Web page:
— Even more Jets. This isn’t exactly a hot take, but I’ve always been impressed by the Blake Wheeler-Mark Scheifele connection, which – great news for the other 30 teams – has been complemented by Patrick Laine. But I’m just a blogger who tweets and eats Skittles during the game. What do those who actually wear skates think about vying to shut down that line?
“Obviously those are some pretty big names and skilled and smart players,” Ben Hutton said. “They’ve got a good mix of everything, they’ve got some playmakers, some shooters, and all of them can skate with pretty big bodies. So that’s going to be a hard line to contain, but at the same time, if you’re working as six guys on the ice, if you’re including the goalie, and if we’re sticking with our systems, we should be fine.”
Doughty referenced Scheifele and Wheeler’s size and speed on Monday, and how that leads to a “very hard element” to contain. And even in the absence of Byfuglien and Trouba, and with a variety of smaller, lightining-quick skilled players like Nikolaj Ehlers and Kyle Connor dotting the roster, “for the majority, they’re still a big, heavy team to play against,” Hutton said.
“You know when you’re coming into Winnipeg it’s going to be a grind, it’s going to be a battle, and personally for myself, I look forward to those types of games.”
— Tyler Toffoli last missed an NHL game early in the second half of the 2016-17 season when he was checked into the boards legally by Columbus’ Josh Anderson, resulting in a leg injury that would sideline him for 19 games. He wasn’t at 100% when he returned from the injury, but played through discomfort and tonight will play in his 202nd consecutive game, the second-longest active streak on the team behind Drew Doughty’s franchise record streak, which is about to reach 419 consecutive games. “I don’t really think I look at it, but I just love playing,” Toffoli said. “Obviously I’ve been pretty fortunate since my last injury that I’ve been pretty healthy and everything I’ve had to play through hasn’t been too major.”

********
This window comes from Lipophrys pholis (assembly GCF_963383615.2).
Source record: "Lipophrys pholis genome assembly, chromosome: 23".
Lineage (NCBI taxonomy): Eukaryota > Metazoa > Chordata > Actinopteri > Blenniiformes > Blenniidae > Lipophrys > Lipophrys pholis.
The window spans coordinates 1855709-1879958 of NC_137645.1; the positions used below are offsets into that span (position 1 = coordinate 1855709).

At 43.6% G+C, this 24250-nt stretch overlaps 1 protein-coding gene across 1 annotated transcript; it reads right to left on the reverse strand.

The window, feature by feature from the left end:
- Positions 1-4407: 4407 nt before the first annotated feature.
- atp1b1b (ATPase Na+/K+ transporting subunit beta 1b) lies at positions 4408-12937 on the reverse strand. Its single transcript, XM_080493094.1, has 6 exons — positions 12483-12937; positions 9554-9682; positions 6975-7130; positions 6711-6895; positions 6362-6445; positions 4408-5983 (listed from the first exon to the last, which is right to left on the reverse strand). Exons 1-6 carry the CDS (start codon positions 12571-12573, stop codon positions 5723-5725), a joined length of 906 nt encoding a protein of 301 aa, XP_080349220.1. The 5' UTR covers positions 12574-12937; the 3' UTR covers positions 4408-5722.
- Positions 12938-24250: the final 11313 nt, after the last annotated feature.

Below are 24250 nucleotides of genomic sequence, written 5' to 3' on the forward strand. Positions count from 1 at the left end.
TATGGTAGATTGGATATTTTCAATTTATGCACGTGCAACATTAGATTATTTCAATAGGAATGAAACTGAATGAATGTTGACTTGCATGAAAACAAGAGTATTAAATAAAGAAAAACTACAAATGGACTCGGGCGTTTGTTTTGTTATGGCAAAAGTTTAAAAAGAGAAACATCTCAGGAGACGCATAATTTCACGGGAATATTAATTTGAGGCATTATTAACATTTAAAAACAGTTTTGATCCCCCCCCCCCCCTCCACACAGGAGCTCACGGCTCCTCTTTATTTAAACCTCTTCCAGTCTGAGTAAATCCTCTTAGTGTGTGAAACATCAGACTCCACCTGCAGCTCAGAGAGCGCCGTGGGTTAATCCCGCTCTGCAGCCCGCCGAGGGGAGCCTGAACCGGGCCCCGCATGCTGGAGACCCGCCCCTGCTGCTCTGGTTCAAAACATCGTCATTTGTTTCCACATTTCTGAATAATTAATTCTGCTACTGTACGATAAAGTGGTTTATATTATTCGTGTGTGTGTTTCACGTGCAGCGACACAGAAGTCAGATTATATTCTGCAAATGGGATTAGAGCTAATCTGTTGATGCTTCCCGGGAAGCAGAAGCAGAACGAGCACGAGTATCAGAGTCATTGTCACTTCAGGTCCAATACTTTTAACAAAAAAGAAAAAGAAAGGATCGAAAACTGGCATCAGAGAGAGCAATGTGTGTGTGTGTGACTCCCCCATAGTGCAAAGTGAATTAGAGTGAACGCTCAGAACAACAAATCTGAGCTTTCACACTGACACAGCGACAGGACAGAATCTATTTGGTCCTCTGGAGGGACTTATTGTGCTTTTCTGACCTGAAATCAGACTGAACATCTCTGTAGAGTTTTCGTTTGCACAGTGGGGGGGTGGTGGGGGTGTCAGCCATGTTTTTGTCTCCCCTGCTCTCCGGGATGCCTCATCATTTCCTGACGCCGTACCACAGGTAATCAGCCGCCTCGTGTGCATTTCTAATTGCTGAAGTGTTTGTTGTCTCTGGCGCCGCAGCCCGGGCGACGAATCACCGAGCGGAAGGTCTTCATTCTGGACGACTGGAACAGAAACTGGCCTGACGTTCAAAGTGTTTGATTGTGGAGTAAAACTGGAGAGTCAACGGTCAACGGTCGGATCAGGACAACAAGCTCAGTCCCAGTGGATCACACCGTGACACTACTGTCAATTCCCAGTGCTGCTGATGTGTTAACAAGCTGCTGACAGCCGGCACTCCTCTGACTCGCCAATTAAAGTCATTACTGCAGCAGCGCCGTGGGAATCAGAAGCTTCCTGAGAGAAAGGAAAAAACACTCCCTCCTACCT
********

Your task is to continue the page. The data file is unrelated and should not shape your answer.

The lone player on the roster with one Stanley Cup ring, Toffoli has grown alongside an already mature group. It’s an interesting dynamic within the room as Toffoli, who’ll play in his 500th NHL game midway through the season barring casualty or anything unforeseen, has evolved into a veteran alongside those who were established figures, leaders and captains. “I’m definitely trying to take more of the same leadership-veteran approach, because I’ve been in the league long enough and I’ve seen a lot that’s gone on,” he said.
He’s a charismatic and well-liked figure, even if his leadership doesn’t manifest itself in the same manner as Matt Greene holding court as a load-bearing dressing room bulwark. He sees his own piece of the puzzle as a leadership-by-doing figure, and he takes pride in how his efforts along the wall and short passing plays are good example for younger players, as well as the advice he provides. “Those little things go a long way in games,” he said.
“They look up to you, even if they don’t say anything or anything like that. At the end of the day, they see what you’re doing, they see that I’ve been in the league for … seven years or whatever it is now, and they try to learn, which is a good thing. Like I said, I’ve been through a lot in this league – I’ve been through the ups and been through the downs.”
— Tonight’s officials are referees Furman South and Dan O’Halloran and linesmen Ryan Daisy and Steve Barton. It’s almost game time, Insiders. Thank you, as always, for reading. And before we load up the game thread, here’s one of three goals scored by Tyson McLellan, Todd’s son, during Denver’s weekend sweep of Boston College:
Tyson, a senior and alternate captain with the Pioneers, was named the NCHC’s Forward of the Week and has three goals and four points through his first six games. Carrlyn Bathe will join Todd during LA Kings Live for a scouting report on the 1996-born forward-slash-next-of-kin.